Sampling

Of the 23 services and programs contacted, a total of 11 community-based organizations (9 from the previous study by Sacchetto et al and 2 new) participated in this study.

Measures

The data collection protocol included five research instruments – ACQ‐CMH‐48, WHOQOL‐Bref, K‐6 Distress Scale, the recovery Assessment Scale (RAS‐P), and the Portuguese version of the Empowerment Scale, (ES‐P). In addition, socio-demographic variables and brief questionnaires covering educational, professional, and housing achievements and goals, mental health diagnoses, hospitalizations, and participation in community mental health programs were included.

Data analysis

Psychometric and validity properties of the six-factor and 48-item versions of ACQ-CMH-48 were examined. CFA with maximum likelihood estimation was used to evaluate the model fit. Chi-square test (χ2), comparative fit index (CFI), the Tucker‐Lewis index (TLI), and the root mean square error of approximation (RMSEA) were applied to analyze the model adequacy. For adequate models, χ2/df was found to be between 1.0 and 2.0. For CFI and TLI, indices below 0.85 indicate poor model fit, the range between 0.85 and 0.90 indicates a mediocre but tolerable fit, while 0.90 or above indicates a good fit. Spearman covariate correlations were used to observe convergent and divergent validity of the AQC-CMH with other related measures. Independent samples t-test was applied to test the capacity of the ACQ-CMH and its factors.

RESULTS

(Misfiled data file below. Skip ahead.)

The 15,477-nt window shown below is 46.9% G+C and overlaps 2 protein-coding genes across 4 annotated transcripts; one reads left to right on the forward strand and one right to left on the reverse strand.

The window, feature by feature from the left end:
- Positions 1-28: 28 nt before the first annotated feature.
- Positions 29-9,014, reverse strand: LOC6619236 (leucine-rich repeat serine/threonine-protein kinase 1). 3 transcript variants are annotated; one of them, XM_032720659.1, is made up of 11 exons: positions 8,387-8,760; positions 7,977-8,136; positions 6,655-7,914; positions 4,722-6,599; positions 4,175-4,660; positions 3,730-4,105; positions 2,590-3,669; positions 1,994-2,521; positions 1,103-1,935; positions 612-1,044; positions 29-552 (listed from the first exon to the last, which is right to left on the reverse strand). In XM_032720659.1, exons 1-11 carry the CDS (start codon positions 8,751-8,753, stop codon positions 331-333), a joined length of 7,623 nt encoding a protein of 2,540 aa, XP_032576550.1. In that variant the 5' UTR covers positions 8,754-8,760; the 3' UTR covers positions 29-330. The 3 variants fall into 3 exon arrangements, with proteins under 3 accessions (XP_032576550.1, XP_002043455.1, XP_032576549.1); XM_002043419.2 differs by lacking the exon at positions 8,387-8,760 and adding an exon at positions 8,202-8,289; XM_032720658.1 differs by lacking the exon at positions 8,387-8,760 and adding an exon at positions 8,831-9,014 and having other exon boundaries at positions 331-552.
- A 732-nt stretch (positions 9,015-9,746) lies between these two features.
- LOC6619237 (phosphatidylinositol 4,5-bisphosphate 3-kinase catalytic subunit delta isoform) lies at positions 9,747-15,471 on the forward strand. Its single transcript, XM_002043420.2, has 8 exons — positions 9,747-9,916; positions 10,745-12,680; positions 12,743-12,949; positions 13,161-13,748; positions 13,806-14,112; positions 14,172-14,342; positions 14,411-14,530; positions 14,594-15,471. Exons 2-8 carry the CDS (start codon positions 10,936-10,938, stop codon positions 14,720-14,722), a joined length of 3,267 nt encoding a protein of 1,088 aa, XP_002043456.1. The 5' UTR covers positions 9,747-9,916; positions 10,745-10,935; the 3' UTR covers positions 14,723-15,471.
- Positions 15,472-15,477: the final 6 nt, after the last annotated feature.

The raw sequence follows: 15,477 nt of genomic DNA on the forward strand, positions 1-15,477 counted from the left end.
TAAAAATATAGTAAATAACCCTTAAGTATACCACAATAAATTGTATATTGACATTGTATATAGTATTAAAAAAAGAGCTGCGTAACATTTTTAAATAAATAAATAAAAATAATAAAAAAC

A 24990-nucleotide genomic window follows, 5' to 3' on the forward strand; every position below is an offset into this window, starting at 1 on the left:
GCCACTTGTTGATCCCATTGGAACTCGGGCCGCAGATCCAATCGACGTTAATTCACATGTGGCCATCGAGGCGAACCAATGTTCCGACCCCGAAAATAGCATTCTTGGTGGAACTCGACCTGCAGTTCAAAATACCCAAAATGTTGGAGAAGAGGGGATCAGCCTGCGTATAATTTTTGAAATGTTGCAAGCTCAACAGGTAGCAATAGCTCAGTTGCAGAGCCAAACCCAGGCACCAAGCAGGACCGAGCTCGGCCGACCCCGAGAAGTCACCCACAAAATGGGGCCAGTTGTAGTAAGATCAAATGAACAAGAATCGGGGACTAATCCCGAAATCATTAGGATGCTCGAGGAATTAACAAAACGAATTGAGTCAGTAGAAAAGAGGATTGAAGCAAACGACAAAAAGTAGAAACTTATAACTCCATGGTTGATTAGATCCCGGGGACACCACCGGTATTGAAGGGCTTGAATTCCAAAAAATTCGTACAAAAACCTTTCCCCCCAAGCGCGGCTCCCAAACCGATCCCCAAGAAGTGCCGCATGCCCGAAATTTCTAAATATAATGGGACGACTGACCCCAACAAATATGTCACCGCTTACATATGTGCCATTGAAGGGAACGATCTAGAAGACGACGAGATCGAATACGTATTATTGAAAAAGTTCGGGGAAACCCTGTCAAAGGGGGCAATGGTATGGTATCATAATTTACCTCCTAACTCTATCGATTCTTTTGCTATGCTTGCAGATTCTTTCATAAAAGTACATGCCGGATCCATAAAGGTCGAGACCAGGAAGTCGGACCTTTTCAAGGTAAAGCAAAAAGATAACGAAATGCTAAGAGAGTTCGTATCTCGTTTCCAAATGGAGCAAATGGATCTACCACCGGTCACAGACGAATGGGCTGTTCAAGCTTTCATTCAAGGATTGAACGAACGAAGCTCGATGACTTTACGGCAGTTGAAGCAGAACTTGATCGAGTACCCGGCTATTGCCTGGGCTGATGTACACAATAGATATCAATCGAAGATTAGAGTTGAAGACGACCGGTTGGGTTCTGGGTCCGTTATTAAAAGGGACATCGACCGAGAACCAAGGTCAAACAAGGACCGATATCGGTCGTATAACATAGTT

• Sampling adequacy was confirmed by Kaiser-Meyer-Olkin (P = 0.89) and Bartlett’s test of sphericity (P < 0.001). The hypothesized six-factor model of the ACQ-CMH presented a poor fit: χ2(225) = 1609.35, p < .001, CFI = 0.84, TLI = 0.84, and RMSEA = 0.051, 90% CI (0.046, 0.056). Hence, a revised model of five factors was considered.
  • The revised five‐factor model called Model 2 presented a mediocre fit : χ2(225) = 1310.41, p < .001, CFI = 0.87, TLI = 0.86, and RMSEA = 0.05, 90% CI (0.044,0.055). Though the majority of the items in Model 2 presented good convergent validity (standardized factor loadings of ≥0.60, there was a high correlation between the optimism and affiliation factors (R =0.88). Hence, the hypothesis of a second-order factor was tested.
  • The second order model fit showed almost the same outputs than Model 2 (χ2(225) = 1317.77, p< .001, CFI = 0.87, TLI = 0.86, and RMSEA = 0.05, 90% CI [0.045, 0.055]), hence it was rejected.
  • Cronbach’s α and CR results of the five‐factor Model 2 showed high internal consistency (0.94 and CR (0.96). Corrected item-total correlations were between 0.31 and 0.69. Family revealed less reliability (α= .68; CR = 0.69), self determination and control (α= .83; CR = 0.83) showed better results than the practical reason (α= .73; CR = 0.73) and self‐sufficiency and determination (α= .79; CR = 0.80) of Model 1.